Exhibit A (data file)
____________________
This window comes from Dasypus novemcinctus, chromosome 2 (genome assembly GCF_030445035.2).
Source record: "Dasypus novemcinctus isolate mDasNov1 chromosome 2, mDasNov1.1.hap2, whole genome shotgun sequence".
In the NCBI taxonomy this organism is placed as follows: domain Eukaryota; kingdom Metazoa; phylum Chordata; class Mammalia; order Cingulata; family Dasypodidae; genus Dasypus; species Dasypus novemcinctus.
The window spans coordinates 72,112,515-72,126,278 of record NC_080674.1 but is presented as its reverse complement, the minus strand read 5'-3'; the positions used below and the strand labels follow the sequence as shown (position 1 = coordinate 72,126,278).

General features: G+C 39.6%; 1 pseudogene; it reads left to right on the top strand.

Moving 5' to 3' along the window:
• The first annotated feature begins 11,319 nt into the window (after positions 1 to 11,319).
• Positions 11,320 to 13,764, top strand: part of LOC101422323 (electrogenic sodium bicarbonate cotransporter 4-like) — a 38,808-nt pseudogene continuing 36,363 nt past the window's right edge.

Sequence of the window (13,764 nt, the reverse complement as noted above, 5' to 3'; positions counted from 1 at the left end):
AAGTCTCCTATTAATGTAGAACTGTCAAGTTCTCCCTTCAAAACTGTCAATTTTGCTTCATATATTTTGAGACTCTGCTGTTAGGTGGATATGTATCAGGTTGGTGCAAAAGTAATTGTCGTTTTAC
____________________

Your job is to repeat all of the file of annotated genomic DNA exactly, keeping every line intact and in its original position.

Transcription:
This window comes from Dasypus novemcinctus, chromosome 2 (genome assembly GCF_030445035.2).
Source record: "Dasypus novemcinctus isolate mDasNov1 chromosome 2, mDasNov1.1.hap2, whole genome shotgun sequence".
In the NCBI taxonomy this organism is placed as follows: domain Eukaryota; kingdom Metazoa; phylum Chordata; class Mammalia; order Cingulata; family Dasypodidae; genus Dasypus; species Dasypus novemcinctus.
The window spans coordinates 72,112,515-72,126,278 of record NC_080674.1 but is presented as its reverse complement, the minus strand read 5'-3'; the positions used below and the strand labels follow the sequence as shown (position 1 = coordinate 72,126,278).

General features: G+C 39.6%; 1 pseudogene; it reads left to right on the top strand.

Moving 5' to 3' along the window:
• The first annotated feature begins 11,319 nt into the window (after positions 1 to 11,319).
• Positions 11,320 to 13,764, top strand: part of LOC101422323 (electrogenic sodium bicarbonate cotransporter 4-like) — a 38,808-nt pseudogene continuing 36,363 nt past the window's right edge.

Sequence of the window (13,764 nt, the reverse complement as noted above, 5' to 3'; positions counted from 1 at the left end):
AAGTCTCCTATTAATGTAGAACTGTCAAGTTCTCCCTTCAAAACTGTCAATTTTGCTTCATATATTTTGAGACTCTGCTGTTAGGTGGATATGTATCAGGTTGGTGCAAAAGTAATTGTCGTTTTAC